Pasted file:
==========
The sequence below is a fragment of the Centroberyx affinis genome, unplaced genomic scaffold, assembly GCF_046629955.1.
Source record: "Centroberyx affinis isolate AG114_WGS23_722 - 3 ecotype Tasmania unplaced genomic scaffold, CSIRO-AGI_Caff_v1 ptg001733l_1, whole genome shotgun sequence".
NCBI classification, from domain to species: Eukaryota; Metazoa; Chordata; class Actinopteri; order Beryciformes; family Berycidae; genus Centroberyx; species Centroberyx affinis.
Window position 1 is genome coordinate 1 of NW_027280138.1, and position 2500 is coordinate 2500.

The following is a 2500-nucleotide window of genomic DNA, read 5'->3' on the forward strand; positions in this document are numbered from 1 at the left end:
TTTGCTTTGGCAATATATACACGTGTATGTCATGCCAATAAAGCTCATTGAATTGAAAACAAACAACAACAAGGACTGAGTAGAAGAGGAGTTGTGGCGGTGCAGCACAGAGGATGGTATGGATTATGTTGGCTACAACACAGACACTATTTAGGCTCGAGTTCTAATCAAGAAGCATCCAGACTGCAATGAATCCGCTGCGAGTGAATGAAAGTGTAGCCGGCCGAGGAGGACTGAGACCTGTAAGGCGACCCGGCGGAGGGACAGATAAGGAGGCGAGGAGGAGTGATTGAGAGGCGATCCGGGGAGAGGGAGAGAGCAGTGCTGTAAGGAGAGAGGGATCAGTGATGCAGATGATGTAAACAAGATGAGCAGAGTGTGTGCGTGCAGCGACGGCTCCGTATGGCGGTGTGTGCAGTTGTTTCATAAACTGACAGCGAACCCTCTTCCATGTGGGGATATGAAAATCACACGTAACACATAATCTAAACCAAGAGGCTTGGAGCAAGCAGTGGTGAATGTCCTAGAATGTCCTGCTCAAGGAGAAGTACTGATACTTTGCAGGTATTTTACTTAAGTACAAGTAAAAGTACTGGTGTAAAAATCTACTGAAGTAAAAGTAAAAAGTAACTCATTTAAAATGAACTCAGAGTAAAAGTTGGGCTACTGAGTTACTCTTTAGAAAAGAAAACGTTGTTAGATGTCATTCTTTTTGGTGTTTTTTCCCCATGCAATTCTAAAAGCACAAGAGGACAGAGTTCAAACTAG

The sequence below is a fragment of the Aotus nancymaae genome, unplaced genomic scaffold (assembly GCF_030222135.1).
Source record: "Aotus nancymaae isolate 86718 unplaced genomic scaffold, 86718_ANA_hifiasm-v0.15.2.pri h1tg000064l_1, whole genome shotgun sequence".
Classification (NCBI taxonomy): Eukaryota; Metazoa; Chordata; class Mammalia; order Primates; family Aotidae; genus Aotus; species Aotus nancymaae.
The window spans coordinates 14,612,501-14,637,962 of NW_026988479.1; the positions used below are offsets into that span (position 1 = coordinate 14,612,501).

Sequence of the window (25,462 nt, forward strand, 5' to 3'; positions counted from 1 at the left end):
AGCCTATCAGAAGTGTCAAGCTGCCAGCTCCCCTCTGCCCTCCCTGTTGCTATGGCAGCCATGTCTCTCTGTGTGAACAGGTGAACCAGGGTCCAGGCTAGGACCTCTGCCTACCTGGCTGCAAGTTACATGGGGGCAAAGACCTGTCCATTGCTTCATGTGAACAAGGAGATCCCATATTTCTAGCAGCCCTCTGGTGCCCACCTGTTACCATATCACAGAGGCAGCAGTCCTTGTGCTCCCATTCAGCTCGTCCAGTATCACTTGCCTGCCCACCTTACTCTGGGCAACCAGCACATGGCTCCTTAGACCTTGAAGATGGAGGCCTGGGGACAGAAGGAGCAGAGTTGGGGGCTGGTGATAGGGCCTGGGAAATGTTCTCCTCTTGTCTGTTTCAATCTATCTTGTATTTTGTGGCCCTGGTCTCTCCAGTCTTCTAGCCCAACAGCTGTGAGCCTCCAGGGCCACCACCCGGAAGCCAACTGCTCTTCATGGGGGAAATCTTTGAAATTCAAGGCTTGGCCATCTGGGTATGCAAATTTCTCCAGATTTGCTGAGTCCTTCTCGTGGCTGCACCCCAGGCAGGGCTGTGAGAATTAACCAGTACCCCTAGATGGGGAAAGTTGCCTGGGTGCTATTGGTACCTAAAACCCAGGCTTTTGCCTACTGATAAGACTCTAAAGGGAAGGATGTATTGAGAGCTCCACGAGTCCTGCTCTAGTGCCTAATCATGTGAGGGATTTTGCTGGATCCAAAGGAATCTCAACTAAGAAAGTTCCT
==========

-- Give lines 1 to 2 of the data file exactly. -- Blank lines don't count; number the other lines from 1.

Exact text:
The sequence below is a fragment of the Centroberyx affinis genome, unplaced genomic scaffold, assembly GCF_046629955.1.
Source record: "Centroberyx affinis isolate AG114_WGS23_722 - 3 ecotype Tasmania unplaced genomic scaffold, CSIRO-AGI_Caff_v1 ptg001733l_1, whole genome shotgun sequence".